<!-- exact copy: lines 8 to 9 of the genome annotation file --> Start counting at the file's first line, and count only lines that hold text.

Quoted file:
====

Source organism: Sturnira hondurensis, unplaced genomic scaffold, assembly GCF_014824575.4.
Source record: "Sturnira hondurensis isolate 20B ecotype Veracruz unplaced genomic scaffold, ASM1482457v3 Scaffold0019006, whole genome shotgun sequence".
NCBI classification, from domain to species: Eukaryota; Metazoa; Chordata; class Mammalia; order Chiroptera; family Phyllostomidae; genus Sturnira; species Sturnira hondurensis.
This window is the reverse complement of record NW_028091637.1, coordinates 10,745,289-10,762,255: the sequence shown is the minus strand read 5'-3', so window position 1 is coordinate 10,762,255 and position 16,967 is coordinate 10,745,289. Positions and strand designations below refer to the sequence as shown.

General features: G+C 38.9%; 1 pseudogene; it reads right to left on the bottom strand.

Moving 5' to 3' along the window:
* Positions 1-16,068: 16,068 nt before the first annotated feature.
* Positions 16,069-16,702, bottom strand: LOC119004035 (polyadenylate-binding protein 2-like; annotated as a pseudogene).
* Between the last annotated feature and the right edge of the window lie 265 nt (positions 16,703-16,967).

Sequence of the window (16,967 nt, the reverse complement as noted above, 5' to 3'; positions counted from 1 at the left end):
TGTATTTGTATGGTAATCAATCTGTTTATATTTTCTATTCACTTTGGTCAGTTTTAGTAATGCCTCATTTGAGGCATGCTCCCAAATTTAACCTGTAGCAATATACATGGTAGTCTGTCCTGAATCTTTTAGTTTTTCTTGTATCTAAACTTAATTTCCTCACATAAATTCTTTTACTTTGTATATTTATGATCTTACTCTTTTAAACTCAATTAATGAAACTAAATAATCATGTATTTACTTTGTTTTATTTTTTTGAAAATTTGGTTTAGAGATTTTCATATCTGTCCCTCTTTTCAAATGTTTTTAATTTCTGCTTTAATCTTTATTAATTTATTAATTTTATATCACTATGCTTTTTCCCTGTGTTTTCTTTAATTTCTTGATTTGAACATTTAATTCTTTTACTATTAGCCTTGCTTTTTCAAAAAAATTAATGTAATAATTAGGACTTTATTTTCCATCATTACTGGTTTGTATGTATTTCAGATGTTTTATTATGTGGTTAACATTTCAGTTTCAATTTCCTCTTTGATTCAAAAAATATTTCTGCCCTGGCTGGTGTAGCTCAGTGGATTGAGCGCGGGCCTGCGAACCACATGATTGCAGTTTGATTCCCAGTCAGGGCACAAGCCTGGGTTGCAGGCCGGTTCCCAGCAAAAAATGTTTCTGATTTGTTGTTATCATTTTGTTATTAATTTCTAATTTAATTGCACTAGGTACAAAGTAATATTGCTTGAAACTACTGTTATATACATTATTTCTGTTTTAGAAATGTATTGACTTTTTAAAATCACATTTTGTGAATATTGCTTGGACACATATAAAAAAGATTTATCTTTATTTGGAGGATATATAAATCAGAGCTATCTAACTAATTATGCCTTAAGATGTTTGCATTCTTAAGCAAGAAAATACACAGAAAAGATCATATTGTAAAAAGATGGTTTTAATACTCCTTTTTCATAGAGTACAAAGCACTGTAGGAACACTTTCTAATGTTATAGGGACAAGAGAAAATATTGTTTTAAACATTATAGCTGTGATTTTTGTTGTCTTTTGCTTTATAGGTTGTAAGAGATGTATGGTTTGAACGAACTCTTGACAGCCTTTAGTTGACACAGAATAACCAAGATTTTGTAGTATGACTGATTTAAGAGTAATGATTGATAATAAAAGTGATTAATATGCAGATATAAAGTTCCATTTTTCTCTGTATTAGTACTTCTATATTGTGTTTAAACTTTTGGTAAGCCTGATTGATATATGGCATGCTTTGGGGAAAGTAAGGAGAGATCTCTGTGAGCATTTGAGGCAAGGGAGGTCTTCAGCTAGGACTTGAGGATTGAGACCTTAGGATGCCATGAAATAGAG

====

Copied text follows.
* Positions 16,069-16,702, bottom strand: LOC119004035 (polyadenylate-binding protein 2-like; annotated as a pseudogene).
* Between the last annotated feature and the right edge of the window lie 265 nt (positions 16,703-16,967).